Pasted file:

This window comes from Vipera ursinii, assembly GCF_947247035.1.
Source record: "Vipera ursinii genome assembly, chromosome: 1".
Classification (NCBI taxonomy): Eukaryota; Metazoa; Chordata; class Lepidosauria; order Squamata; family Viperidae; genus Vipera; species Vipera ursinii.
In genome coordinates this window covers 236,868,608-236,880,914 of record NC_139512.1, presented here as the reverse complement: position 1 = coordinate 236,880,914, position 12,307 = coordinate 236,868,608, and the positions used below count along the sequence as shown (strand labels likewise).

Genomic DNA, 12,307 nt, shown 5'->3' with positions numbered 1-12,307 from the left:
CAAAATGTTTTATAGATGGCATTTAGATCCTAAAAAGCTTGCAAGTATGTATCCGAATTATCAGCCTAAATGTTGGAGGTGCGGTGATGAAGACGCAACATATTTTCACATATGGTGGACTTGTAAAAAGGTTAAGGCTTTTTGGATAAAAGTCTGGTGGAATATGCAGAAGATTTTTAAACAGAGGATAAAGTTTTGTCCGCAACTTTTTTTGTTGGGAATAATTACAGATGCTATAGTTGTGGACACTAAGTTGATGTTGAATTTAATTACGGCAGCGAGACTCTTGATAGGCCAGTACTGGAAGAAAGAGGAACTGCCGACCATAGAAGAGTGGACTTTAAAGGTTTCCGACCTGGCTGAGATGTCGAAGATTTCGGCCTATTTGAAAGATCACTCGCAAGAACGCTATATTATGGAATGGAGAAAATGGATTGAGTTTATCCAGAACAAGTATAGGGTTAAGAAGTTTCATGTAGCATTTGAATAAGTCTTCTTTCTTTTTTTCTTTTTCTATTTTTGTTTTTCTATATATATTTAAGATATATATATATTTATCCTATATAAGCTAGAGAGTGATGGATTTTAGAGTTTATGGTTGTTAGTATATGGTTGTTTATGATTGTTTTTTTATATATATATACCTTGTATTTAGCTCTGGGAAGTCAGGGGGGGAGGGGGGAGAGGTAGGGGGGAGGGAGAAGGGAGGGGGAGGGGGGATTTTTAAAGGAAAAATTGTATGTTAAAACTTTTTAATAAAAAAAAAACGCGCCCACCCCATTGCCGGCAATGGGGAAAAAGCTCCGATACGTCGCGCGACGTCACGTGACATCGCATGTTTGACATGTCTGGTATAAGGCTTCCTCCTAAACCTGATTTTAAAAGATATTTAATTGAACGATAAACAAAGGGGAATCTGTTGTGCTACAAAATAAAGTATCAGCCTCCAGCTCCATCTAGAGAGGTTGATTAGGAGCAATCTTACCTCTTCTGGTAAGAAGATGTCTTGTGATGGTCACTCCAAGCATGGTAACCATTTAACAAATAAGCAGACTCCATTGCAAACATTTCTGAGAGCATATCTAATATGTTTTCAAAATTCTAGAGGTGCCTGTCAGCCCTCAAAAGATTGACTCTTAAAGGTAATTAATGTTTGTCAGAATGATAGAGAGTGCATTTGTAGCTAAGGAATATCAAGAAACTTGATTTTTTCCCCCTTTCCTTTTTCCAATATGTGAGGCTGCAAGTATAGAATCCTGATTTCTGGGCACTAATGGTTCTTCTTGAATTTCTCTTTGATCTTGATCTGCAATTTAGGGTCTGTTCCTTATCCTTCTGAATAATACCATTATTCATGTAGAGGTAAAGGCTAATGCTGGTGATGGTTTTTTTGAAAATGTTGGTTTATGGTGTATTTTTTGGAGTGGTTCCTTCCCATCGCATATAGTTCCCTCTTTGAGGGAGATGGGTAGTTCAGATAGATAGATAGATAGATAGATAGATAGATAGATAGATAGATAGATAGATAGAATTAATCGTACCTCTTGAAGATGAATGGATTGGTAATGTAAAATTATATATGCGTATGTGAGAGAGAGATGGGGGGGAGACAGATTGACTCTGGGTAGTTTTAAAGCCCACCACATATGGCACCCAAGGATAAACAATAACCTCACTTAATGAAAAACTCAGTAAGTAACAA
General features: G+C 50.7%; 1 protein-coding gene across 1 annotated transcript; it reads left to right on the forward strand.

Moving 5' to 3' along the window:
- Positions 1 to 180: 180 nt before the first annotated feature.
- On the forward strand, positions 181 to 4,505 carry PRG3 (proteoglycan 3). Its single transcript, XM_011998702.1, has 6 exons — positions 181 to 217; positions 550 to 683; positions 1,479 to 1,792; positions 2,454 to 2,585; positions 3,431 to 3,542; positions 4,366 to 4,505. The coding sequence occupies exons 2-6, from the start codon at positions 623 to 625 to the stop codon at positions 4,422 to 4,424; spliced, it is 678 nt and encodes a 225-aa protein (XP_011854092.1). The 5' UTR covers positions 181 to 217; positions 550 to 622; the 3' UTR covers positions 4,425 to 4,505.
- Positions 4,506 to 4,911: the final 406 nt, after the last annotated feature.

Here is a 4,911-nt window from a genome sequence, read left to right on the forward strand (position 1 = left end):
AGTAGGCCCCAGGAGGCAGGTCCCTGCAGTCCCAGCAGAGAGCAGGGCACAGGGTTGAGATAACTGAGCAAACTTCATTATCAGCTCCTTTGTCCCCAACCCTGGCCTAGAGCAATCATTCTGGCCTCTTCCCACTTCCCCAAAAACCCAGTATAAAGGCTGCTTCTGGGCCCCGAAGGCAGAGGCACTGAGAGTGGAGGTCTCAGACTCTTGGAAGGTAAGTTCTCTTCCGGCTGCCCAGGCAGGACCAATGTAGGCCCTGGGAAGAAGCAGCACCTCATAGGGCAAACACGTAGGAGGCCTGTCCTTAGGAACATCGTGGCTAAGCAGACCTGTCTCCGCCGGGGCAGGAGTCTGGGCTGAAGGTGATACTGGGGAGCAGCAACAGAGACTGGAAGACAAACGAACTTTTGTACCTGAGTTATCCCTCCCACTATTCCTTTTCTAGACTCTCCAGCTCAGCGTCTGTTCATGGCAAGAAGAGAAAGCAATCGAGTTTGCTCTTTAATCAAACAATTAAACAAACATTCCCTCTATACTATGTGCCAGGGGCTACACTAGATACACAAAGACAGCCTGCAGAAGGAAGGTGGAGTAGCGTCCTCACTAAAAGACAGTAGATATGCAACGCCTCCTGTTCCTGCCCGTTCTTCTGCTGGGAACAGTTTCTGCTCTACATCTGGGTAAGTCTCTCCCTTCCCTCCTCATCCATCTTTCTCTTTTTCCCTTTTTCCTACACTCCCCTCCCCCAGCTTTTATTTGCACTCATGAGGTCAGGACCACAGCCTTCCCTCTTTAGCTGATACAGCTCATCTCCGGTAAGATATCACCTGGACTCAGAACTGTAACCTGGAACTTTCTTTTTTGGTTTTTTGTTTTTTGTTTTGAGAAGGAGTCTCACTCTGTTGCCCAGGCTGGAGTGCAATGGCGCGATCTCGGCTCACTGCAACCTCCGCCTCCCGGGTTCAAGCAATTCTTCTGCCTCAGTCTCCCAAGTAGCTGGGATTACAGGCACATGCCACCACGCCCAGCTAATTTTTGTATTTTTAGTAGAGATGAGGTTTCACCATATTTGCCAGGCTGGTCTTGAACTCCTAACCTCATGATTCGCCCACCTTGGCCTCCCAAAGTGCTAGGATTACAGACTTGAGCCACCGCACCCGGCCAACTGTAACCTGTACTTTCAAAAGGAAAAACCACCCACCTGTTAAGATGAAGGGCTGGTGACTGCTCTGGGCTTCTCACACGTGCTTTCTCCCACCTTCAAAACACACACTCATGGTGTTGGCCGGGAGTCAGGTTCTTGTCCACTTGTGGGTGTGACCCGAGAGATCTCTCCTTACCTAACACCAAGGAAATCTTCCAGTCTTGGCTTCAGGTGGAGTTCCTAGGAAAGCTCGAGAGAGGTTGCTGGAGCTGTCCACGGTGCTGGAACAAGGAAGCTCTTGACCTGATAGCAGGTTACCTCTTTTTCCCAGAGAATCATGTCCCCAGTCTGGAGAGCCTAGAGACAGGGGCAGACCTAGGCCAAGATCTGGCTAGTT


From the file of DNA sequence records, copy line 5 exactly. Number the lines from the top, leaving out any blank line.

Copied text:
Genomic DNA, 12,307 nt, shown 5'->3' with positions numbered 1-12,307 from the left: